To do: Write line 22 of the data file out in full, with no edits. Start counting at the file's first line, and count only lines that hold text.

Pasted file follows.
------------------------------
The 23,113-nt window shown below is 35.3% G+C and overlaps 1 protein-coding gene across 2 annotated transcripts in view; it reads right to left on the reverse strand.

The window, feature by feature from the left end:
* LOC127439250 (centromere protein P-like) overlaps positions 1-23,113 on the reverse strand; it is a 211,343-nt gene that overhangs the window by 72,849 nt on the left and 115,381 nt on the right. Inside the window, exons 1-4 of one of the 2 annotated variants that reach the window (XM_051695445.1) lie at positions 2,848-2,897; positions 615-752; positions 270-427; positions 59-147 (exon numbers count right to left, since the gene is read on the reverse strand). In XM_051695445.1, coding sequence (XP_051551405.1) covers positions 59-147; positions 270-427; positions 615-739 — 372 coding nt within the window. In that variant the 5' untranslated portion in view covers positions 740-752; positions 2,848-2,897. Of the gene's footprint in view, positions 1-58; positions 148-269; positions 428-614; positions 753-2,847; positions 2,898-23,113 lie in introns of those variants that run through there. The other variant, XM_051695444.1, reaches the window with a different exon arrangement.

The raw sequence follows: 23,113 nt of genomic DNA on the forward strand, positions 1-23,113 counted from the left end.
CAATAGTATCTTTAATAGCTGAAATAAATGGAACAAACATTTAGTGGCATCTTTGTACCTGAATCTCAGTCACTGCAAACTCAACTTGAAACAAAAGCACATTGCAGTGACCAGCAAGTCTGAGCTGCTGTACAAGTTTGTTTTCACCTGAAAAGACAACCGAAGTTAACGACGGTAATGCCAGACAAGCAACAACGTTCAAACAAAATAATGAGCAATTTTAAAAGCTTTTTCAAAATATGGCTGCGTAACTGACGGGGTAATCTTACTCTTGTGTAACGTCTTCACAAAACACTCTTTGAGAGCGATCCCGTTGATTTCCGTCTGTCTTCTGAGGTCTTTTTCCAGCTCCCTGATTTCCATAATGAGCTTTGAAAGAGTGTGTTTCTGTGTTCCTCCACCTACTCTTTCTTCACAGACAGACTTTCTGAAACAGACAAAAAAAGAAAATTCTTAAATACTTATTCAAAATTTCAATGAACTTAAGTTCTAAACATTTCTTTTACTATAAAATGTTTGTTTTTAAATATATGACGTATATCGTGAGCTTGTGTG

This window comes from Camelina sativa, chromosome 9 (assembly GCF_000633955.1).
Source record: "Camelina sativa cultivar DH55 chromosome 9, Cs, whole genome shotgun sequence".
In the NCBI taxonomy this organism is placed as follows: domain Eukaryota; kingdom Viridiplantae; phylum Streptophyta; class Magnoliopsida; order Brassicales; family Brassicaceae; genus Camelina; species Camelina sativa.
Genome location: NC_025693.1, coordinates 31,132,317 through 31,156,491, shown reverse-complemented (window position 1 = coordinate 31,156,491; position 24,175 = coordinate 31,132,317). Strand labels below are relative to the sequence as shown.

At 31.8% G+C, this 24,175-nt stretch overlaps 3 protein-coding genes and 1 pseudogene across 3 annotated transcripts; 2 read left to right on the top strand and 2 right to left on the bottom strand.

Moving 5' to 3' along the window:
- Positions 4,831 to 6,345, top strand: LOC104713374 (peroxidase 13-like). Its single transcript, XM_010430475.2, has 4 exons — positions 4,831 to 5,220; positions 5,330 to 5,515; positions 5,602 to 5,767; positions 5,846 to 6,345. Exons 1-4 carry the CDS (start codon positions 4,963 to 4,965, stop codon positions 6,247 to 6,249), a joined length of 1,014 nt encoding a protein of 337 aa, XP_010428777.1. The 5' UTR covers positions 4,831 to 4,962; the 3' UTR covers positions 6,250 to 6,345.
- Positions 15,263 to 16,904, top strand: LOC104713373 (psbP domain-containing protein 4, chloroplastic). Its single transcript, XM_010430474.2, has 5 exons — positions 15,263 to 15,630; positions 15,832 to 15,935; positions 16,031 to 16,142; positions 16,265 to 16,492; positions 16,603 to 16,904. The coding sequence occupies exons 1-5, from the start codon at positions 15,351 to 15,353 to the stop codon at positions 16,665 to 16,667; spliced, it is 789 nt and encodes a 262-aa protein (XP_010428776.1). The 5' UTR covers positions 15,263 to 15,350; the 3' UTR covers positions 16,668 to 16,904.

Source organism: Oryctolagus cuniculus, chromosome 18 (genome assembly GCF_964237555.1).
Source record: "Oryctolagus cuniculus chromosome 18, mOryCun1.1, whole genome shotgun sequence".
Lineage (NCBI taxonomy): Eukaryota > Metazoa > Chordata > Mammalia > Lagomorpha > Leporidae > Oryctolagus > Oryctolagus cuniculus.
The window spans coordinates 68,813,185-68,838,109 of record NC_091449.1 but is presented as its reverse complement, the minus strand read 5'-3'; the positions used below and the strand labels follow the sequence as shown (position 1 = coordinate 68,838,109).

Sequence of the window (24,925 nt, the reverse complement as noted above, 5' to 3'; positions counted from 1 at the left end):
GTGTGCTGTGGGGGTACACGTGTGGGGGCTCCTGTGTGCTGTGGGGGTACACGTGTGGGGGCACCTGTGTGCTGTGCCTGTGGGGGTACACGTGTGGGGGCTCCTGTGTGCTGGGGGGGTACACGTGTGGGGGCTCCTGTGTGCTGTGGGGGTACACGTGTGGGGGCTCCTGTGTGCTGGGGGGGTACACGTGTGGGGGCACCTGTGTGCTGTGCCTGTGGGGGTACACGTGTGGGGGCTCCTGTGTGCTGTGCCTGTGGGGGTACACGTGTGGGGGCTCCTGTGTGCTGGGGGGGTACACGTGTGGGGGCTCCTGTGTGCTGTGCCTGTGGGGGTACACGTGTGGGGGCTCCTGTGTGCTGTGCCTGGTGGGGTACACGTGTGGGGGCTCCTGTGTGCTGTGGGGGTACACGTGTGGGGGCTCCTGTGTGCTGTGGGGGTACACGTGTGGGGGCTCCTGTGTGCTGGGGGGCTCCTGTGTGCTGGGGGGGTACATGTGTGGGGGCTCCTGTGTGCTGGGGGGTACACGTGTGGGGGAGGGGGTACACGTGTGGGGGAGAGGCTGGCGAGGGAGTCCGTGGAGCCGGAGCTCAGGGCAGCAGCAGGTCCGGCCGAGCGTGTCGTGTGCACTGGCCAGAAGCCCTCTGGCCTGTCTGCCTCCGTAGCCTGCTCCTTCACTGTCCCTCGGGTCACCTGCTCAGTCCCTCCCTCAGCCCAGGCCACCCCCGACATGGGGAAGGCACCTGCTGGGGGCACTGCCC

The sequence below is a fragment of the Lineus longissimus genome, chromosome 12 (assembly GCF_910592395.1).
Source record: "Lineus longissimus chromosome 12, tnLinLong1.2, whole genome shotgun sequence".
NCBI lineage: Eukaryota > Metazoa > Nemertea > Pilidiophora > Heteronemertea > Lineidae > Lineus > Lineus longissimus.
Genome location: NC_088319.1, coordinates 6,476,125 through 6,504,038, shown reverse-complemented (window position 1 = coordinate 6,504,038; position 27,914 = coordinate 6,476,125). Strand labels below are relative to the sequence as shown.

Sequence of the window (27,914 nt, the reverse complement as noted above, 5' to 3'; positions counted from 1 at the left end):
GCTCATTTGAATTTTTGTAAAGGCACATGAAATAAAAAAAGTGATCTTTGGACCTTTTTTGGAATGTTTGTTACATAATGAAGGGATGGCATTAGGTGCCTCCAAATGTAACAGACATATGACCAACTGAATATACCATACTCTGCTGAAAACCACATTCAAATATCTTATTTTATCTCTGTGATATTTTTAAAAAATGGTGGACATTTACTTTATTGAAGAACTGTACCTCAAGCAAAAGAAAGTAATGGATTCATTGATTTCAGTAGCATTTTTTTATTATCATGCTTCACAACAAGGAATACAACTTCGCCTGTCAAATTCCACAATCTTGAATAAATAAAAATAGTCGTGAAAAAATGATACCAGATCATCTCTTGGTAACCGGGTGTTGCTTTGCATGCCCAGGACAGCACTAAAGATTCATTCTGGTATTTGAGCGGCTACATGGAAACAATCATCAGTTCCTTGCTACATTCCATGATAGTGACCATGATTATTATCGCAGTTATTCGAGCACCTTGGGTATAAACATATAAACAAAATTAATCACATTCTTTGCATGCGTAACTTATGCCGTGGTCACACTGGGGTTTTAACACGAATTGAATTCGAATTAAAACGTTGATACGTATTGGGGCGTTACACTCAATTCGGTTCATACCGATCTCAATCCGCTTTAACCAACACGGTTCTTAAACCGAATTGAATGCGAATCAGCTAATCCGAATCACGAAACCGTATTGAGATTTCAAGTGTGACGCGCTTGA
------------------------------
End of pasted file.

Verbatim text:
NCBI lineage: Eukaryota > Metazoa > Nemertea > Pilidiophora > Heteronemertea > Lineidae > Lineus > Lineus longissimus.